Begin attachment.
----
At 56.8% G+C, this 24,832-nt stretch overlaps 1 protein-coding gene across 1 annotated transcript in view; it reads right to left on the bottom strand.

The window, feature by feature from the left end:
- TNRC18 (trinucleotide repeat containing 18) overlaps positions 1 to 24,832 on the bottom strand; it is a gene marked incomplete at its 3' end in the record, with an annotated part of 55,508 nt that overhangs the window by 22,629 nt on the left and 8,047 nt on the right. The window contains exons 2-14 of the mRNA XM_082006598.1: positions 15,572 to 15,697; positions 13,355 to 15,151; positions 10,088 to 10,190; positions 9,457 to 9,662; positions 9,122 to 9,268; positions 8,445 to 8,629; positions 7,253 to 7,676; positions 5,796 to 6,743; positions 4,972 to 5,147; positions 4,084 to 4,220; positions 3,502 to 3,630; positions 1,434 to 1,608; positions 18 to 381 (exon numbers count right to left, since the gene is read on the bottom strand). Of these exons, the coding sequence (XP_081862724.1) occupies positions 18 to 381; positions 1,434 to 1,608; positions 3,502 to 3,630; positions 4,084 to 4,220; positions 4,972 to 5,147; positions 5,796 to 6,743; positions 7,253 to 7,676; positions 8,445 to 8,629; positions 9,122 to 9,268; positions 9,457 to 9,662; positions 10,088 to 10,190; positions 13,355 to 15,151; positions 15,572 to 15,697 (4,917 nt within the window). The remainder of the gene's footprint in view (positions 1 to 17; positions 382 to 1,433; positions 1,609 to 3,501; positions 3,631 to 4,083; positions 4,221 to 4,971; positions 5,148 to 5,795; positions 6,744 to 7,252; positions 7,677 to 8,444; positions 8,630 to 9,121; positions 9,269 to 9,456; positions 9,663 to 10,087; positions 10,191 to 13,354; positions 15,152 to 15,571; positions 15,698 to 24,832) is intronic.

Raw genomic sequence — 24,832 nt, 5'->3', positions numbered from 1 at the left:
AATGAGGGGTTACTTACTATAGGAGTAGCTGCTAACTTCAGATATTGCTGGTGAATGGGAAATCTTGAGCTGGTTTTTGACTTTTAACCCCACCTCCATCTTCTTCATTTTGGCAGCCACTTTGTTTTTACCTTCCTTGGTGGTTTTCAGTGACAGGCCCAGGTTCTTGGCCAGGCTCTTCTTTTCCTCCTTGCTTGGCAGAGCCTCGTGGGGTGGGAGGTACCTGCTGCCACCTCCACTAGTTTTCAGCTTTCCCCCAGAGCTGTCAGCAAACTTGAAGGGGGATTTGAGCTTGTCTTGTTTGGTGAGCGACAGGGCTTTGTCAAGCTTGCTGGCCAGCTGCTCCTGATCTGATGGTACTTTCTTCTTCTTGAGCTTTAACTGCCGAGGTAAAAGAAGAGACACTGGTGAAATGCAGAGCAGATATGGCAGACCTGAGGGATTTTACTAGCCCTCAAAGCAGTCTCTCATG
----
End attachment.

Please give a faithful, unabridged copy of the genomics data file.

At 56.8% G+C, this 24,832-nt stretch overlaps 1 protein-coding gene across 1 annotated transcript in view; it reads right to left on the bottom strand.

The window, feature by feature from the left end:
- TNRC18 (trinucleotide repeat containing 18) overlaps positions 1 to 24,832 on the bottom strand; it is a gene marked incomplete at its 3' end in the record, with an annotated part of 55,508 nt that overhangs the window by 22,629 nt on the left and 8,047 nt on the right. The window contains exons 2-14 of the mRNA XM_082006598.1: positions 15,572 to 15,697; positions 13,355 to 15,151; positions 10,088 to 10,190; positions 9,457 to 9,662; positions 9,122 to 9,268; positions 8,445 to 8,629; positions 7,253 to 7,676; positions 5,796 to 6,743; positions 4,972 to 5,147; positions 4,084 to 4,220; positions 3,502 to 3,630; positions 1,434 to 1,608; positions 18 to 381 (exon numbers count right to left, since the gene is read on the bottom strand). Of these exons, the coding sequence (XP_081862724.1) occupies positions 18 to 381; positions 1,434 to 1,608; positions 3,502 to 3,630; positions 4,084 to 4,220; positions 4,972 to 5,147; positions 5,796 to 6,743; positions 7,253 to 7,676; positions 8,445 to 8,629; positions 9,122 to 9,268; positions 9,457 to 9,662; positions 10,088 to 10,190; positions 13,355 to 15,151; positions 15,572 to 15,697 (4,917 nt within the window). The remainder of the gene's footprint in view (positions 1 to 17; positions 382 to 1,433; positions 1,609 to 3,501; positions 3,631 to 4,083; positions 4,221 to 4,971; positions 5,148 to 5,795; positions 6,744 to 7,252; positions 7,677 to 8,444; positions 8,630 to 9,121; positions 9,269 to 9,456; positions 9,663 to 10,087; positions 10,191 to 13,354; positions 15,152 to 15,571; positions 15,698 to 24,832) is intronic.

Raw genomic sequence — 24,832 nt, 5'->3', positions numbered from 1 at the left:
AATGAGGGGTTACTTACTATAGGAGTAGCTGCTAACTTCAGATATTGCTGGTGAATGGGAAATCTTGAGCTGGTTTTTGACTTTTAACCCCACCTCCATCTTCTTCATTTTGGCAGCCACTTTGTTTTTACCTTCCTTGGTGGTTTTCAGTGACAGGCCCAGGTTCTTGGCCAGGCTCTTCTTTTCCTCCTTGCTTGGCAGAGCCTCGTGGGGTGGGAGGTACCTGCTGCCACCTCCACTAGTTTTCAGCTTTCCCCCAGAGCTGTCAGCAAACTTGAAGGGGGATTTGAGCTTGTCTTGTTTGGTGAGCGACAGGGCTTTGTCAAGCTTGCTGGCCAGCTGCTCCTGATCTGATGGTACTTTCTTCTTCTTGAGCTTTAACTGCCGAGGTAAAAGAAGAGACACTGGTGAAATGCAGAGCAGATATGGCAGACCTGAGGGATTTTACTAGCCCTCAAAGCAGTCTCTCATG